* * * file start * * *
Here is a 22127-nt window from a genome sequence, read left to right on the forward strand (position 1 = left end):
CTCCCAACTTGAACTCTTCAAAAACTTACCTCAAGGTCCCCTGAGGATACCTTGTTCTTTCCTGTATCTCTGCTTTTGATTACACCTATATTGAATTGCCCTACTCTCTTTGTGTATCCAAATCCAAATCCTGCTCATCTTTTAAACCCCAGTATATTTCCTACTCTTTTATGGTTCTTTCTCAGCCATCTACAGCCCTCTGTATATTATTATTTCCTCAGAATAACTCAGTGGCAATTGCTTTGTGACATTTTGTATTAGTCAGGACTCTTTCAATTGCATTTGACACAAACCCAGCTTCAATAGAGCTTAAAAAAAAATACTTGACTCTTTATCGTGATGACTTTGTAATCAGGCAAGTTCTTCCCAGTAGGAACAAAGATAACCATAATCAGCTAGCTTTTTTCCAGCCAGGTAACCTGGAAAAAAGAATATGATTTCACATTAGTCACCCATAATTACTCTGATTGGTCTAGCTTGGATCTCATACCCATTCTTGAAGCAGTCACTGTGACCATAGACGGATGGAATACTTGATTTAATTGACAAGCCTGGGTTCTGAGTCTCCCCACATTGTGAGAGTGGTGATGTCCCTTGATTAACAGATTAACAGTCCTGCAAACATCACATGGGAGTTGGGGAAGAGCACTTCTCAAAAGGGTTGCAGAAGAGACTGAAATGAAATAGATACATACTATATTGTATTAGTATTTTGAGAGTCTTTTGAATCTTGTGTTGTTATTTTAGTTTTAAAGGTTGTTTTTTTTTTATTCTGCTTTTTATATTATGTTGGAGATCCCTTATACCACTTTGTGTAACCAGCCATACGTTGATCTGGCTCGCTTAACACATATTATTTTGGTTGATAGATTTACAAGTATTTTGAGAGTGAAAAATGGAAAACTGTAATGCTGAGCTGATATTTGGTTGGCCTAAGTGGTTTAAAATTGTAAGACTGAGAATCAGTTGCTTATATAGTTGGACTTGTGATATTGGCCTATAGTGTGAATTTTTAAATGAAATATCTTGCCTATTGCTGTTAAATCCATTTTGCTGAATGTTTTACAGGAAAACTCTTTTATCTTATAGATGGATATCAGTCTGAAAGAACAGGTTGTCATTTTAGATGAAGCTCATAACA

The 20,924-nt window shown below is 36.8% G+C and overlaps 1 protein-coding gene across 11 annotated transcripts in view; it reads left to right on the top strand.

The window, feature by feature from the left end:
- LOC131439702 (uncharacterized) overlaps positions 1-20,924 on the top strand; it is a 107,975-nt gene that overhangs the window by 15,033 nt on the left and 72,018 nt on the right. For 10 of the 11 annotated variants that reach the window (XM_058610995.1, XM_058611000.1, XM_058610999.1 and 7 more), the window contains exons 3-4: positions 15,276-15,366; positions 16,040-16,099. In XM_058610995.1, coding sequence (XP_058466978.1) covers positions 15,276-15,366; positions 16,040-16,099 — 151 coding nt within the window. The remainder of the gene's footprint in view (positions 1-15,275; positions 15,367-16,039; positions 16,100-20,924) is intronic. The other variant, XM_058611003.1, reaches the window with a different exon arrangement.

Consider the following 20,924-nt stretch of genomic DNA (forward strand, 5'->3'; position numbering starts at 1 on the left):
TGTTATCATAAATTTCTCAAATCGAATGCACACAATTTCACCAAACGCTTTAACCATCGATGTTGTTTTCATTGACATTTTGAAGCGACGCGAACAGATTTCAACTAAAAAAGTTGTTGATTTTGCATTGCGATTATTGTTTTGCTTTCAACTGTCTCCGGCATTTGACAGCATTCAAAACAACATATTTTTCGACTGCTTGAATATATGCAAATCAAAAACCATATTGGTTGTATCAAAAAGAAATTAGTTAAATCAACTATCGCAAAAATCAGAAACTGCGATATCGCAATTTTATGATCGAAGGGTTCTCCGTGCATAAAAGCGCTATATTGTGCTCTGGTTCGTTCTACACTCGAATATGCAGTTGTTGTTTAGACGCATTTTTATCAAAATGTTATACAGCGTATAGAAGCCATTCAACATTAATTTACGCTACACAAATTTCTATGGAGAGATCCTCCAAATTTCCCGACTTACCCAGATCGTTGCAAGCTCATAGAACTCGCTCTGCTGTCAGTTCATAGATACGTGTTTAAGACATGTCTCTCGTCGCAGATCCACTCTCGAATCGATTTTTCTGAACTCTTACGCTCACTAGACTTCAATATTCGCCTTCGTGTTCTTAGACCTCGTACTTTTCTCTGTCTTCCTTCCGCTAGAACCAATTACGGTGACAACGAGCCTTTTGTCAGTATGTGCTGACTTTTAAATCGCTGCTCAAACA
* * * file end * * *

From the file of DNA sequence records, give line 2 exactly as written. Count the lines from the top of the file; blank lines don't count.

CTCCCAACTTGAACTCTTCAAAAACTTACCTCAAGGTCCCCTGAGGATACCTTGTTCTTTCCTGTATCTCTGCTTTTGATTACACCTATATTGAATTGCCCTACTCTCTTTGTGTATCCAAATCCAAATCCTGCTCATCTTTTAAACCCCAGTATATTTCCTACTCTTTTATGGTTCTTTCTCAGCCATCTACAGCCCTCTGTATATTATTATTTCCTCAGAATAACTCAGTGGCAATTGCTTTGTGACATTTTGTATTAGTCAGGACTCTTTCAATTGCATTTGACACAAACCCAGCTTCAATAGAGCTTAAAAAAAAATACTTGACTCTTTATCGTGATGACTTTGTAATCAGGCAAGTTCTTCCCAGTAGGAACAAAGATAACCATAATCAGCTAGCTTTTTTCCAGCCAGGTAACCTGGAAAAAAGAATATGATTTCACATTAGTCACCCATAATTACTCTGATTGGTCTAGCTTGGATCTCATACCCATTCTTGAAGCAGTCACTGTGACCATAGACGGATGGAATACTTGATTTAATTGACAAGCCTGGGTTCTGAGTCTCCCCACATTGTGAGAGTGGTGATGTCCCTTGATTAACAGATTAACAGTCCTGCAAACATCACATGGGAGTTGGGGAAGAGCACTTCTCAAAAGGGTTGCAGAAGAGACTGAAATGAAATAGATACATACTATATTGTATTAGTATTTTGAGAGTCTTTTGAATCTTGTGTTGTTATTTTAGTTTTAAAGGTTGTTTTTTTTTTATTCTGCTTTTTATATTATGTTGGAGATCCCTTATACCACTTTGTGTAACCAGCCATACGTTGATCTGGCTCGCTTAACACATATTATTTTGGTTGATAGATTTACAAGTATTTTGAGAGTGAAAAATGGAAAACTGTAATGCTGAGCTGATATTTGGTTGGCCTAAGTGGTTTAAAATTGTAAGACTGAGAATCAGTTGCTTATATAGTTGGACTTGTGATATTGGCCTATAGTGTGAATTTTTAAATGAAATATCTTGCCTATTGCTGTTAAATCCATTTTGCTGAATGTTTTACAGGAAAACTCTTTTATCTTATAGATGGATATCAGTCTGAAAGAACAGGTTGTCATTTTAGATGAAGCTCATAACA